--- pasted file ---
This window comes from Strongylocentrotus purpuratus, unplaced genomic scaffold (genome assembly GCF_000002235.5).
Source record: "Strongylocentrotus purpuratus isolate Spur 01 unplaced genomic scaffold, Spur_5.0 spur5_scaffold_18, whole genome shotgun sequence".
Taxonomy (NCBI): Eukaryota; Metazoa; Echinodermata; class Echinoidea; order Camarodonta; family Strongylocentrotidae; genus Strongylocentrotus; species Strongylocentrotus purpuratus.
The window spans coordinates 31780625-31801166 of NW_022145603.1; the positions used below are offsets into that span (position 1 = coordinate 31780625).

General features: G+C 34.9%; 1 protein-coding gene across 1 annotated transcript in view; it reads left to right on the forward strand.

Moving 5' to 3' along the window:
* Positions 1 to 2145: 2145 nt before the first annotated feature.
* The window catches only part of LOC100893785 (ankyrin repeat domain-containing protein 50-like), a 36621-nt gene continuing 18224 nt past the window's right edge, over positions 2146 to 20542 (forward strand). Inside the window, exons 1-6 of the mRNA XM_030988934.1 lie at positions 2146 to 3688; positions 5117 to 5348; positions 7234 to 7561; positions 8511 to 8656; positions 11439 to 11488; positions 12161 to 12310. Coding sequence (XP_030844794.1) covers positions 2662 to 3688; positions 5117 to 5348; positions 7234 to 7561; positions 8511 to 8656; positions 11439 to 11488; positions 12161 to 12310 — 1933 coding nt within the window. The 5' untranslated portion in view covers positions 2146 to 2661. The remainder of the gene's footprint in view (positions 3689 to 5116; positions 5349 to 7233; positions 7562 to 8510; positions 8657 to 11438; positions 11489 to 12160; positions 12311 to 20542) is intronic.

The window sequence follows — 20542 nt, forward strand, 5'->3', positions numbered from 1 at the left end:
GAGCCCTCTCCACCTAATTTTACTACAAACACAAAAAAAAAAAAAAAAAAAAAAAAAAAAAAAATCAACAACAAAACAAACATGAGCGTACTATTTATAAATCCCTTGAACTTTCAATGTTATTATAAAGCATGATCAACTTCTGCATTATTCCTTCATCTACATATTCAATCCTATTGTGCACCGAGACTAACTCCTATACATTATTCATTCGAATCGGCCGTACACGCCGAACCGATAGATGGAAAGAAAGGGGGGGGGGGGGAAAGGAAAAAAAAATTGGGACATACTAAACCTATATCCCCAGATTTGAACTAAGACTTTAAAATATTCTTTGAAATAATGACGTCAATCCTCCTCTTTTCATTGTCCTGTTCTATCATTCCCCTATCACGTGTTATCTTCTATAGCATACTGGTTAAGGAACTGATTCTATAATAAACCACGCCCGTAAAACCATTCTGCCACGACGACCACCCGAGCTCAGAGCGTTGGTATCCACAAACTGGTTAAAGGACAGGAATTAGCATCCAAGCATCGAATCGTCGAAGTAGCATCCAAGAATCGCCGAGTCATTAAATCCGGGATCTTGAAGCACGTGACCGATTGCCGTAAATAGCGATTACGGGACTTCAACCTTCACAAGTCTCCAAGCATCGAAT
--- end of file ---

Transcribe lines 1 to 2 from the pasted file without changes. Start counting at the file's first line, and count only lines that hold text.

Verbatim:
This window comes from Strongylocentrotus purpuratus, unplaced genomic scaffold (genome assembly GCF_000002235.5).
Source record: "Strongylocentrotus purpuratus isolate Spur 01 unplaced genomic scaffold, Spur_5.0 spur5_scaffold_18, whole genome shotgun sequence".